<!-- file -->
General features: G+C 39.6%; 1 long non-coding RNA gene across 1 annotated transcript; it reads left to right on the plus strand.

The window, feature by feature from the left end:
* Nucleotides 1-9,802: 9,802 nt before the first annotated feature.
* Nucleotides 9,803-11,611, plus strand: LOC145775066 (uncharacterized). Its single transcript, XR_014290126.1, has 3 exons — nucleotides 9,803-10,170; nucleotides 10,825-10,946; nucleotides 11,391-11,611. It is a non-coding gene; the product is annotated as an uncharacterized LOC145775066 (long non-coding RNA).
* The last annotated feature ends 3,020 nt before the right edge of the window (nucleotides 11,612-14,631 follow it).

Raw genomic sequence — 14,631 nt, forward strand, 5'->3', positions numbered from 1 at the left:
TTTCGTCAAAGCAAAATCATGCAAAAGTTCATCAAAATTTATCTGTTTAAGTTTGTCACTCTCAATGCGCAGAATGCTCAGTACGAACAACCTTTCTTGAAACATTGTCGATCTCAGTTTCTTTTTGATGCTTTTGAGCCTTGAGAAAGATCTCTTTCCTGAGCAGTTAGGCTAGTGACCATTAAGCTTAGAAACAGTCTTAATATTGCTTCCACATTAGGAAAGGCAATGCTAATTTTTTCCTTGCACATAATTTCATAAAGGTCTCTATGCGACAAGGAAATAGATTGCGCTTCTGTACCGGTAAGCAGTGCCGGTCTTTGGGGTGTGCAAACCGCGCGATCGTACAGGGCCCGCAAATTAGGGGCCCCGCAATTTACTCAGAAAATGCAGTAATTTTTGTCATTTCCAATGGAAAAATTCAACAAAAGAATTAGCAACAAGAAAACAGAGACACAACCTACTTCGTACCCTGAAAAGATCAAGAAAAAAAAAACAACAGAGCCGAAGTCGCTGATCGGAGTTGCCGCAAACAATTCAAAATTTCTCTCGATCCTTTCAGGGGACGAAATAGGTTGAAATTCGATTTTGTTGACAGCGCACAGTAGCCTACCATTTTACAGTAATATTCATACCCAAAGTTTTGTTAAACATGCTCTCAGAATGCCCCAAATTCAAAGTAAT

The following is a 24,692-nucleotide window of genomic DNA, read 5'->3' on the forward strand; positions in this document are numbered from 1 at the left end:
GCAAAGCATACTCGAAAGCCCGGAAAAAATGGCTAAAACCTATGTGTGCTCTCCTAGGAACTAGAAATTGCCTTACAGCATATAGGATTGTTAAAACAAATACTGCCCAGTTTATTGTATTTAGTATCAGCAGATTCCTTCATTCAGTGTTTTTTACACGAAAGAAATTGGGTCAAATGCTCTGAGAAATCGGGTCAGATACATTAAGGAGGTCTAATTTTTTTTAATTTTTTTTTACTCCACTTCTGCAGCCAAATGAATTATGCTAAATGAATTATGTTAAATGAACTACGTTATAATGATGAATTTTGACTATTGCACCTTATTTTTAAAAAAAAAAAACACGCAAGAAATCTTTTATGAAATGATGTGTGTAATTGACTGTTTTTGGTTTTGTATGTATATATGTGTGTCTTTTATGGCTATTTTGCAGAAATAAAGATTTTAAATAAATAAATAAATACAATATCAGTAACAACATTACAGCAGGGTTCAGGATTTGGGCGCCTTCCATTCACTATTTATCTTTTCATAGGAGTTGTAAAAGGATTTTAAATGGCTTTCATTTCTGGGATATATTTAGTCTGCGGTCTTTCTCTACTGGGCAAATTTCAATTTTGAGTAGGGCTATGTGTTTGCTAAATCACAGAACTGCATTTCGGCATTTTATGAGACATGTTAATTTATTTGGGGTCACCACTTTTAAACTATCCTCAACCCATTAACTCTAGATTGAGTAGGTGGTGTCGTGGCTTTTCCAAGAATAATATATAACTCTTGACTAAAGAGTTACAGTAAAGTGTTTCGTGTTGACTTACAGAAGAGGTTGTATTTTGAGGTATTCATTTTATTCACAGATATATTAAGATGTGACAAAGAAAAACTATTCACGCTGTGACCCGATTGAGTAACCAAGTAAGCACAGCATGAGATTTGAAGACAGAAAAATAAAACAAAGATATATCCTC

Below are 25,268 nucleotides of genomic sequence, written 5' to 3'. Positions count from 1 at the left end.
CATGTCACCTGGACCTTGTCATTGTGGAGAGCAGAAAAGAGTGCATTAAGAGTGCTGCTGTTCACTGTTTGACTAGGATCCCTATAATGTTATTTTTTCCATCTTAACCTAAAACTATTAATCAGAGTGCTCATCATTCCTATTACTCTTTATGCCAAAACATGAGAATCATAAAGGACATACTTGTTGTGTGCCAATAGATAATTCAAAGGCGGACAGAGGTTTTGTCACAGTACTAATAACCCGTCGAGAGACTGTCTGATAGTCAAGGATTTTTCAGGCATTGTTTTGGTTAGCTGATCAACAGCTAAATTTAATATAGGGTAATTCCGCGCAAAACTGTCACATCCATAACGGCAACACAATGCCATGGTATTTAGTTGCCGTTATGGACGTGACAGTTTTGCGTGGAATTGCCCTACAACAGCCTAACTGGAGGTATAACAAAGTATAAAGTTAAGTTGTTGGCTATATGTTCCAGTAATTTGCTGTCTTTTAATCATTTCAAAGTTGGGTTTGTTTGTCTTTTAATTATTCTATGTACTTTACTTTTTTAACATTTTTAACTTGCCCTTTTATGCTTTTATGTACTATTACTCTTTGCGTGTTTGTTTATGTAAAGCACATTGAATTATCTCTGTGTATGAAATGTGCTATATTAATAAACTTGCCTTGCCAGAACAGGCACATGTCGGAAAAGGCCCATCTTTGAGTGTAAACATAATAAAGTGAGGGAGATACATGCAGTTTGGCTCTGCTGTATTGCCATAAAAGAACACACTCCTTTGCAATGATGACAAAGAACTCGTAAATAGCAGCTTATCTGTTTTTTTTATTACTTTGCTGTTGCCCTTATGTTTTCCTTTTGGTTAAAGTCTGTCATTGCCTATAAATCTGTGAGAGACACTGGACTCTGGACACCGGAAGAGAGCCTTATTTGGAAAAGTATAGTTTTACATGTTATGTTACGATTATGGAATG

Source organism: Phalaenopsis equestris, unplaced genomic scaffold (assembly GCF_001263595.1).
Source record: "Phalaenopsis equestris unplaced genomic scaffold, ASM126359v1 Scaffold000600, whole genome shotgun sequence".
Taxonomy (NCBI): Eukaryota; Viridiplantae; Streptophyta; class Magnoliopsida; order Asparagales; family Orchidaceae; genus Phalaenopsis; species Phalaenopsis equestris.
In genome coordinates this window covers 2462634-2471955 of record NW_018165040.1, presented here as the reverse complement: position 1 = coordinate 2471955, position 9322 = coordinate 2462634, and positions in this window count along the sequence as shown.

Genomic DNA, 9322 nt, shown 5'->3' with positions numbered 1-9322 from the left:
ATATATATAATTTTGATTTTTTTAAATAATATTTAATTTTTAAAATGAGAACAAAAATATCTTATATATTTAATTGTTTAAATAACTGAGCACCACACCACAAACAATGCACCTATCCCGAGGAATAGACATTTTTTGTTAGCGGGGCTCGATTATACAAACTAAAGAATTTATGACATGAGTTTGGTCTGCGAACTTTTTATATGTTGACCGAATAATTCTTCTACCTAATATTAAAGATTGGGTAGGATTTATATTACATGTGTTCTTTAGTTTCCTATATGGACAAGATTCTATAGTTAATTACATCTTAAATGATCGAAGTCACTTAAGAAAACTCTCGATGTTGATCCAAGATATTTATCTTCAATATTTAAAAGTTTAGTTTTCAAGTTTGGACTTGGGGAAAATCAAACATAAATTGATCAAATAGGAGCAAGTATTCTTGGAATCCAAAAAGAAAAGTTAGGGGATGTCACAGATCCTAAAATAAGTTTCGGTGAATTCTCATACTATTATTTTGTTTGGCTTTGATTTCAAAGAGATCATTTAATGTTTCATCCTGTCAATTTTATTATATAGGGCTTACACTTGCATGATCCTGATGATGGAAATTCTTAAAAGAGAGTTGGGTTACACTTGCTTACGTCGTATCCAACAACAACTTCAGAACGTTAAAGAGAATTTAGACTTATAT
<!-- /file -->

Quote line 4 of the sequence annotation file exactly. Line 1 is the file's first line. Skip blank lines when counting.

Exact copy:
* Nucleotides 9,803-11,611, plus strand: LOC145775066 (uncharacterized). Its single transcript, XR_014290126.1, has 3 exons — nucleotides 9,803-10,170; nucleotides 10,825-10,946; nucleotides 11,391-11,611. It is a non-coding gene; the product is annotated as an uncharacterized LOC145775066 (long non-coding RNA).